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Matthew Bourne's "Nutcracker" (photo by Simon Annand, courtesy Raw PR)

When most of us think of The Nutcracker, we imagine a growing Christmas tree, dancing mice, and a little girl named Clara (or Marie) traveling to the Land of Sweets. But companies around the world have been reinventing the holiday classic, changing the storyline or adding their own spectacular sets and characters. To get in the Nutcracker spirit this season, check out these out-of-the-box productions.

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Dancer to Dancer
Alvin Ailey AmericanDance Theater in Ailey's (photo by Paul Kolink, courtesy Alvin Ailey American Dance Theater)

There's an iconic moment in Kenneth MacMillan's Romeo and Juliet when Juliet sits on the edge of her bed, staring into the audience. She's completely still—thinking long and hard about her tragic situation—while the emotion of Sergei Prokofiev's score washes over her. If the dancer does it well, this dance-less scene can speak volumes.

As dancers, we tend to focus on mastering steps and speaking through movement. Yet the way we hold ourselves when we're not moving can also be a powerful way to communicate with an audience.

How can you make the most of those quiet moments onstage—and what happens if your muscles cramp, you have a crazy itch, or your mind starts to wander? We gathered tips from industry professionals to help guide you through.

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Jessica Lee Goldyn as Cassie in A Chorus Line (courtesy Goldyn)

Is there a part you desperately want to do, something that makes your heart sing? What would it be like to get the chance to perform it? For some lucky people, dancing a coveted role is a dream that comes true. We asked four top dancers how it felt when they got the opportunity to do a cherished part.

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Your Body

Many dancers are deciding to go meat-free (vegetarian) or animal-product–free (vegan) because they want to fuel their bodies with plant-based foods. These diets can be beneficial, but they can also cause problems if you don't make thoughtful and healthy choices. Here are a few basic tips for dancers curious about a vegan or vegetarian lifestyle.

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How To

Kansas City Ballet's Kelsey Hellebuyck cringes when she thinks back to her first few months in pointe shoes. "I started out wearing no padding," she remembers. "I had all these open blisters, so then I tried paper towels." But the towels would shred, and her blisters just got worse. After a lot of trial and error, Hellebuyck found that a thin gel padding took some pressure off her foot and still let her toes feel the edge of the shoe. "It was definitely a learning curve," she says.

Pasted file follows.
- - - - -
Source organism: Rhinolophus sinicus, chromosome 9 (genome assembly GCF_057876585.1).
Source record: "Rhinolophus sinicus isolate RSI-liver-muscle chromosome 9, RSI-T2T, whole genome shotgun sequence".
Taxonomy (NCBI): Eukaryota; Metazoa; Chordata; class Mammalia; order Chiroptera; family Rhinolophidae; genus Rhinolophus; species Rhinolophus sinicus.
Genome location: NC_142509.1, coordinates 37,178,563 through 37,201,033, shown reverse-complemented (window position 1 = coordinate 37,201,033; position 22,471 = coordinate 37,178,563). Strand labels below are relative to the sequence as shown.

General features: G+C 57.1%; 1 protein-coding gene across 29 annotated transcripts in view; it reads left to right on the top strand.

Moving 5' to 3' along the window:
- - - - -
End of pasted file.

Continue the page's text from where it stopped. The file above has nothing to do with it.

It can take years—and many blisters!—to find the right pointe shoe padding for your unique feet. But that's not for lack of choices, from old-school lambswool to high-tech gel pads. Here's a breakdown of popular padding options that might give you some new ideas—and, hopefully, happier toes.

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Dancer to Dancer
Michelle Fleet (center) and Company in Paul Taylor's Also Playing (Paul B. Goode, courtesy PTAMD)

When dancers audition for Paul Taylor Dance Company, they're often thrown by one particular request: to walk across the studio by themselves. “Paul can see a lot about a person by the way they walk," says Michelle Fleet, a veteran Taylor dancer. "But many people get cut at that point, because they're terrified—a walk can be so revealing."

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Dancer to Dancer
Students of the Jacqueline Kennedy Onassis School at ABT working at the barre (Rosalie O'Connor, courtesy ABT)

She just retired as a principal with Pacific Northwest Ballet, but as a teenager, Maria Chapman struggled to gain control of her flexibility. “I looked pretty good at the barre," she says, “but I was relying on it way too much, and focusing exclusively on what my legs and feet were doing." Without the barre's support, she became a wobbly mess. “It wasn't until I figured out how to use my back and core that I was able to be successful in center, too," she says.

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Juneau Dance Theatre student Anna McDowell filming an audition video with Bridget Lujan (courtesy Juneau Dance Theatre)

Auditioning for summer intensives in person may be the ideal—but for Anna McDowell, a 16-year-old student at Juneau Dance Theatre in Juneau, AK, it's rarely possible. “Living in Alaska, it's difficult to travel to auditions," she says. “It gets way too expensive!" Instead, each year, with help from her teachers and a videographer, she puts together a well-crafted video and submits it to schools around the country. Last year, her high-quality video helped her earn acceptance to nearly every program she applied for. Most summer intensive programs, eager to attract students from far and wide, will accept video auditions from those who can't travel to take class. But major schools look at hundreds of submissions each year, which means video auditioners have just a few minutes—or even seconds—to make a great impression. If you're about to create an audition video, follow these tips from the professionals to put your best digital foot forward.

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